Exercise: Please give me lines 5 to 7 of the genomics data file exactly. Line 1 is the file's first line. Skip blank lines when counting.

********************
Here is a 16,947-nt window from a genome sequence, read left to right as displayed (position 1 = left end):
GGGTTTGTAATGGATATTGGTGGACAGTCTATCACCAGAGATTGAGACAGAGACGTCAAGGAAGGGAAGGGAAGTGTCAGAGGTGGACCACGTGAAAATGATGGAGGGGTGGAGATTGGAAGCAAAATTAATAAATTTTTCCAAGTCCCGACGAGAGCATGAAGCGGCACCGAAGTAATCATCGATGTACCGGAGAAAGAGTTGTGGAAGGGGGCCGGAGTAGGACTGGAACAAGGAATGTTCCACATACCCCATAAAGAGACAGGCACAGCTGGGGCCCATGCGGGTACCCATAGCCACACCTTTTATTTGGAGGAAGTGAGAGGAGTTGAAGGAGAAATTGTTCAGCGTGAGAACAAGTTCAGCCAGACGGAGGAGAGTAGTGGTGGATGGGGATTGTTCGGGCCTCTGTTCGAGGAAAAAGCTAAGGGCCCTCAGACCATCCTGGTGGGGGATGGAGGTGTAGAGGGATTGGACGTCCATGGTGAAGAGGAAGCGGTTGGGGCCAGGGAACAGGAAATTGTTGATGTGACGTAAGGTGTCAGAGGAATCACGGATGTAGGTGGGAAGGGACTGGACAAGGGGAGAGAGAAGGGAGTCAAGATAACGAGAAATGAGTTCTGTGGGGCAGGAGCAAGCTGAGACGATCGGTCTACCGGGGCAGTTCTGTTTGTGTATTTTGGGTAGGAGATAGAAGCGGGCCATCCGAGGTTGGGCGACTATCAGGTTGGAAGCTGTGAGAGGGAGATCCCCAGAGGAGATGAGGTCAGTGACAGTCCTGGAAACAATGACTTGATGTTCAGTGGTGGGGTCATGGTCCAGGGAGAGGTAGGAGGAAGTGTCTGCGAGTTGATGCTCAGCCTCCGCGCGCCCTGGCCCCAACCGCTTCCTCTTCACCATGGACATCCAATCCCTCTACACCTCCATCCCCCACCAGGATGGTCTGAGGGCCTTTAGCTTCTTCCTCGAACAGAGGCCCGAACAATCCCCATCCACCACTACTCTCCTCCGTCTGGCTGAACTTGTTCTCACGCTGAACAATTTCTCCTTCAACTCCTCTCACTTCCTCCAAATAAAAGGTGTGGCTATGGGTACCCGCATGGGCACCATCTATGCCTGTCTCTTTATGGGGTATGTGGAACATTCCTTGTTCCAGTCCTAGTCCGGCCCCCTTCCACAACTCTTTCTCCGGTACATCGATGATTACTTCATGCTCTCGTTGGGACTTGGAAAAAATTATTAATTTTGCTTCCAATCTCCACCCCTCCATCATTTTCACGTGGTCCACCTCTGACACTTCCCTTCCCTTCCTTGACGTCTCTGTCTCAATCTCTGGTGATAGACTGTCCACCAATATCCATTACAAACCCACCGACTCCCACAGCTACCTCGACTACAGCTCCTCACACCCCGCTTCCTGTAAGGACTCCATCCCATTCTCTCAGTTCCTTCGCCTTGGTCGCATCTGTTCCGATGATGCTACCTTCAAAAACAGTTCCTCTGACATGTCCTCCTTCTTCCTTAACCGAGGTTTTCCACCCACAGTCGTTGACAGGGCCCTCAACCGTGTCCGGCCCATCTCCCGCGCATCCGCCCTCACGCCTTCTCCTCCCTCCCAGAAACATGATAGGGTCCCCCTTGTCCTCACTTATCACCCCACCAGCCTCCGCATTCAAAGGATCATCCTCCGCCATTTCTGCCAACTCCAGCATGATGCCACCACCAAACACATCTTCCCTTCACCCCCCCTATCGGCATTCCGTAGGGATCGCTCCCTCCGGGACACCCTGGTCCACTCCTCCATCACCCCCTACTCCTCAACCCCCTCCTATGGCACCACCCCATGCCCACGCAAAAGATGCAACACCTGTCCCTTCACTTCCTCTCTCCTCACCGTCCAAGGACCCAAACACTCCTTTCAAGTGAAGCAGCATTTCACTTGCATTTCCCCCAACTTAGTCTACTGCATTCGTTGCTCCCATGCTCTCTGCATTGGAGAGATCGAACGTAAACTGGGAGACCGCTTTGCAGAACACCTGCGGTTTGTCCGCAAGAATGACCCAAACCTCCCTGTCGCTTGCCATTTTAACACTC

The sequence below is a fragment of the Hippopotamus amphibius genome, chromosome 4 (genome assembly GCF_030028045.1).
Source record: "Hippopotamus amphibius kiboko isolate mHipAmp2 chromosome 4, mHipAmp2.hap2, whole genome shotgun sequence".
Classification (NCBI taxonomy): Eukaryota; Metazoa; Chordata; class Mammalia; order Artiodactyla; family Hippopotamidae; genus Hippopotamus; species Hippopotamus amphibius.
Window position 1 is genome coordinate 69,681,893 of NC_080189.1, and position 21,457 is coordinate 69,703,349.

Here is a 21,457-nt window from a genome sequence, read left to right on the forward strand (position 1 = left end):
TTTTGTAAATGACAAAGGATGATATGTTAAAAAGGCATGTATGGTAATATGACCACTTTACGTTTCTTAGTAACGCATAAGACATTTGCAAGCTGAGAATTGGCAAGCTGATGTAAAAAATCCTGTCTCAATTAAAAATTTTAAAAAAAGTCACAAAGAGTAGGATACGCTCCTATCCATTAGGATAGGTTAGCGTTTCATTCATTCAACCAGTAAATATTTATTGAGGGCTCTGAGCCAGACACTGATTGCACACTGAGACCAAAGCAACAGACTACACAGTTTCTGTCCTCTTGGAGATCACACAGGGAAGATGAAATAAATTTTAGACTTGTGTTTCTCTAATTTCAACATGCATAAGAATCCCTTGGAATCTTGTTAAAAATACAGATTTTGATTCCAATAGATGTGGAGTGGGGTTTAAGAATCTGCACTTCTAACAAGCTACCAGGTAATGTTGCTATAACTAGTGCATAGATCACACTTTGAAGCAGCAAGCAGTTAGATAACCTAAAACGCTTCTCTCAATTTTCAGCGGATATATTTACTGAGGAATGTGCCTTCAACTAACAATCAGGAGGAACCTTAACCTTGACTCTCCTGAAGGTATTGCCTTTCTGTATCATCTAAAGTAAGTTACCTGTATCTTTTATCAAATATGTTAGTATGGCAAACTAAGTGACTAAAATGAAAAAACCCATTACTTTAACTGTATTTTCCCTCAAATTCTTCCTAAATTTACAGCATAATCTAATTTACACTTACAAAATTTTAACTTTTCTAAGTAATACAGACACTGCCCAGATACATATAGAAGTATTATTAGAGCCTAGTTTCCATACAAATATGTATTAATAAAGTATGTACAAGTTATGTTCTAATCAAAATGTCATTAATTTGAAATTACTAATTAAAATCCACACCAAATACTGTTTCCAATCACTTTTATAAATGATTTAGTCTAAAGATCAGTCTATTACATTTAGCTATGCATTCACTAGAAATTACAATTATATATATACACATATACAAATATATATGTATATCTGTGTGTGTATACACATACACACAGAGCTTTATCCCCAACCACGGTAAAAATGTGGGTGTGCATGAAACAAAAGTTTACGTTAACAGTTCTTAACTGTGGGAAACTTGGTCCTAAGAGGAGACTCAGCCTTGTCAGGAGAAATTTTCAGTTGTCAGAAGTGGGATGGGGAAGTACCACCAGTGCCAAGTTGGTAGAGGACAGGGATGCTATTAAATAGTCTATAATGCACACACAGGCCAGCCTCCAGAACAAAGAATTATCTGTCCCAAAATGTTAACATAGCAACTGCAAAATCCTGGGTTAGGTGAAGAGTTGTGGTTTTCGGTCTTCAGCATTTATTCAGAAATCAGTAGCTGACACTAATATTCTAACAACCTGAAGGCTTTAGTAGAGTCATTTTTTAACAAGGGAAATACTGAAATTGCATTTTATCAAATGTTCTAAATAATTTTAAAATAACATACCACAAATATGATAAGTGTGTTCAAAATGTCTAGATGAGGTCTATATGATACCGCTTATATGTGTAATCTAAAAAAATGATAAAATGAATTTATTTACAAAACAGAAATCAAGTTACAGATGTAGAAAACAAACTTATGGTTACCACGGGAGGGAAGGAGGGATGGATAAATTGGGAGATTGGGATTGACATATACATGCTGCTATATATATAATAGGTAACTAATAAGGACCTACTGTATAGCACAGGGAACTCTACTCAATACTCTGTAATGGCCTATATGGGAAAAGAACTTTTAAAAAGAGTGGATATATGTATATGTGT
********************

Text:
Classification (NCBI taxonomy): Eukaryota; Metazoa; Chordata; class Mammalia; order Artiodactyla; family Hippopotamidae; genus Hippopotamus; species Hippopotamus amphibius.
Window position 1 is genome coordinate 69,681,893 of NC_080189.1, and position 21,457 is coordinate 69,703,349.

Here is a 21,457-nt window from a genome sequence, read left to right on the forward strand (position 1 = left end):